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Given the following program:

#include <vector>
#include <iostream>

using namespace std;

int main()
    unsigned n;
    vector<double> xvec;

    cin >> n;
    while (xvec.size() < n)
        double x;
        cin >> x;

    return 0;

Is there a way, using STL, to write this without the explicit while loop (e.g., using a copy() algorithm and an inserter?).

I haven't found a way to do this when the number of elements is read at runtime (as in the variable 'n', here).

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Use std::copy_n. But your code is broken because of the unguarded input, and reading n or x is generally undefined behaviour. –  Kerrek SB Sep 20 '12 at 15:51
Thanks. The code is not broken though; I make the conscious choice to accept undefined behavior in case of input errors. –  reddish Sep 20 '12 at 16:04
Any way to do it in C++ 98? –  reddish Sep 20 '12 at 16:13
Implement your own copy_n? It should be a trivial piece of code, about three lines I'd say. By the way, don't forget to reserve your vector's capacity. –  Kerrek SB Sep 20 '12 at 16:18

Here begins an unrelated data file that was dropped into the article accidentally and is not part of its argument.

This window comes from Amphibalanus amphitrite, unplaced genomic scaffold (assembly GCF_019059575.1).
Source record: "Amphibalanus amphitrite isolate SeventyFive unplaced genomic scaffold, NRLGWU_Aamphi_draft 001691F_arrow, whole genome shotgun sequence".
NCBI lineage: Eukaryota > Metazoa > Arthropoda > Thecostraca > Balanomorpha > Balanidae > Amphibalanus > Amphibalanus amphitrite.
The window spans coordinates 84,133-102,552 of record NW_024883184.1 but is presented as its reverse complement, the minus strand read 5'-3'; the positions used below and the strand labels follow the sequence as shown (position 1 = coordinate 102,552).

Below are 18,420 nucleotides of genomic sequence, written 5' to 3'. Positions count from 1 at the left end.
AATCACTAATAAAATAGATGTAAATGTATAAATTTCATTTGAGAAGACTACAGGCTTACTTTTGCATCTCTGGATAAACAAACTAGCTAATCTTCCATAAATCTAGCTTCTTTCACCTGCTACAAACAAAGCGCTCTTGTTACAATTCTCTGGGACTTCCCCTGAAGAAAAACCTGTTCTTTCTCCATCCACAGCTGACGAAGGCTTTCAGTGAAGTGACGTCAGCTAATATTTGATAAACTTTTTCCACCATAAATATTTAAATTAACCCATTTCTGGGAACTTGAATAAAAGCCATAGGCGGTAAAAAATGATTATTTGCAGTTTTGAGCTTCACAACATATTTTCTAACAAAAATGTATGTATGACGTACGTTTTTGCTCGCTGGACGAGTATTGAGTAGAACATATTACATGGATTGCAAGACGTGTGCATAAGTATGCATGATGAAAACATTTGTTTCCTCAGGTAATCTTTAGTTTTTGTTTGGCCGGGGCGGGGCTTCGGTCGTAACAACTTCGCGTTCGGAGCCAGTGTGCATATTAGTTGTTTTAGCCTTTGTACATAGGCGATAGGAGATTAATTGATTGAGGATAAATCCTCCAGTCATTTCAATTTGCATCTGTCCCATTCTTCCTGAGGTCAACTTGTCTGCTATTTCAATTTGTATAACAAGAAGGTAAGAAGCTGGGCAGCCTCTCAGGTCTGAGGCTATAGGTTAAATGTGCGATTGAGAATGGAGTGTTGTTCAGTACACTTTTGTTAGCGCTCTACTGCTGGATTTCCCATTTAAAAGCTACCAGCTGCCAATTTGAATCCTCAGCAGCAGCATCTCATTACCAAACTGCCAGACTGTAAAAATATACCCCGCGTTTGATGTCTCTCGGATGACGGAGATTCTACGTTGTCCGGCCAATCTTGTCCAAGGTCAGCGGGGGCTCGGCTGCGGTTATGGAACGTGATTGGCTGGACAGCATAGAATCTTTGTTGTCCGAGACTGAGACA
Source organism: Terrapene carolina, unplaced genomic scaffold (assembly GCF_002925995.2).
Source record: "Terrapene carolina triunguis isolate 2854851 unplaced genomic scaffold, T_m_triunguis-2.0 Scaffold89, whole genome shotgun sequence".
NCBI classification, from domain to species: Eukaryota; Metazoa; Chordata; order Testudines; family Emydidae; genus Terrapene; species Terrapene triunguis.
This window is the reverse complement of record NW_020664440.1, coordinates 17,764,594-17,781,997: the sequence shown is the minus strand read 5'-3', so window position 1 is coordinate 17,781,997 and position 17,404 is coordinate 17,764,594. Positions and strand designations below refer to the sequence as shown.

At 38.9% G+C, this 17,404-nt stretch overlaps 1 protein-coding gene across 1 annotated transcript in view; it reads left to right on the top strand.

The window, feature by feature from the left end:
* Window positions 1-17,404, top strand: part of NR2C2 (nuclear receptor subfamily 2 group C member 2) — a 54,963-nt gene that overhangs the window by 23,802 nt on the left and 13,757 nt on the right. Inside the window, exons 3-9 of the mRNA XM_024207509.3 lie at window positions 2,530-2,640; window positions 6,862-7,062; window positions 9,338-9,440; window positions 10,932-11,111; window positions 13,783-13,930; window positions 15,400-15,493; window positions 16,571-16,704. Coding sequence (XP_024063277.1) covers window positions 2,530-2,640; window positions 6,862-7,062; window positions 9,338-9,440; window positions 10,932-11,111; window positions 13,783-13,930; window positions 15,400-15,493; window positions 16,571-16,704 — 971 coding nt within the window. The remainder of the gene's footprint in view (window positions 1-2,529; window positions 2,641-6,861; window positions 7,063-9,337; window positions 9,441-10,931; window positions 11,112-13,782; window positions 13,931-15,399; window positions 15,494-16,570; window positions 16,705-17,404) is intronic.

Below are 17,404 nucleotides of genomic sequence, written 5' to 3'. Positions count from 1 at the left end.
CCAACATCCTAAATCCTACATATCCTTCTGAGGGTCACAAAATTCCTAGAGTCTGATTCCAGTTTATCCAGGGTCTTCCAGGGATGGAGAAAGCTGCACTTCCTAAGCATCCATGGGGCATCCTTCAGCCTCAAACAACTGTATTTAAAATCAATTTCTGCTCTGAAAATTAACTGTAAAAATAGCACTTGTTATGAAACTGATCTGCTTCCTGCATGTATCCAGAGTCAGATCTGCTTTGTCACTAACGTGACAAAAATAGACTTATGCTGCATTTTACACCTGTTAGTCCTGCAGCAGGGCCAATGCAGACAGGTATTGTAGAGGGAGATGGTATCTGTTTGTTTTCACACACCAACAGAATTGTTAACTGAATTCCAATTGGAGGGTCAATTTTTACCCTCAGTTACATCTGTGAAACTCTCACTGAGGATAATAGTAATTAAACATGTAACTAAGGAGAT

@KerrekSB - But, consider stackoverflow.com/questions/5074122/… before using std::copy_n with std::istream_iterator. –  Robᵩ Sep 20 '12 at 17:09

1 Answer 1

up vote 2 down vote accepted

Here is one way to copy n doubles into a vector:

#include <vector>
#include <iostream>
#include <algorithm>
#include <iterator>

int main()
    unsigned n;
    std::vector<double> xvec;

    std::cin >> n;
    std:generate_n(std::back_inserter(xvec), n,
      []() { double d; std::cin >> d; return d; });

    std::copy(xvec.begin(), xvec.end(),
      std::ostream_iterator<double>(std::cout, " "));

    std::cout << "\n";

    return 0;

Note: This alternative using std::copy_n won't work:


This actually reads n+1 elements but only copies n of them (at least on g++ 4.6.3).

Note 2: Limiting the answer to C++98, here is one possible solution:

double GetD() { double d; std::cin >> d; return d; }
std:generate_n(std::back_inserter(xvec), n, GetD);
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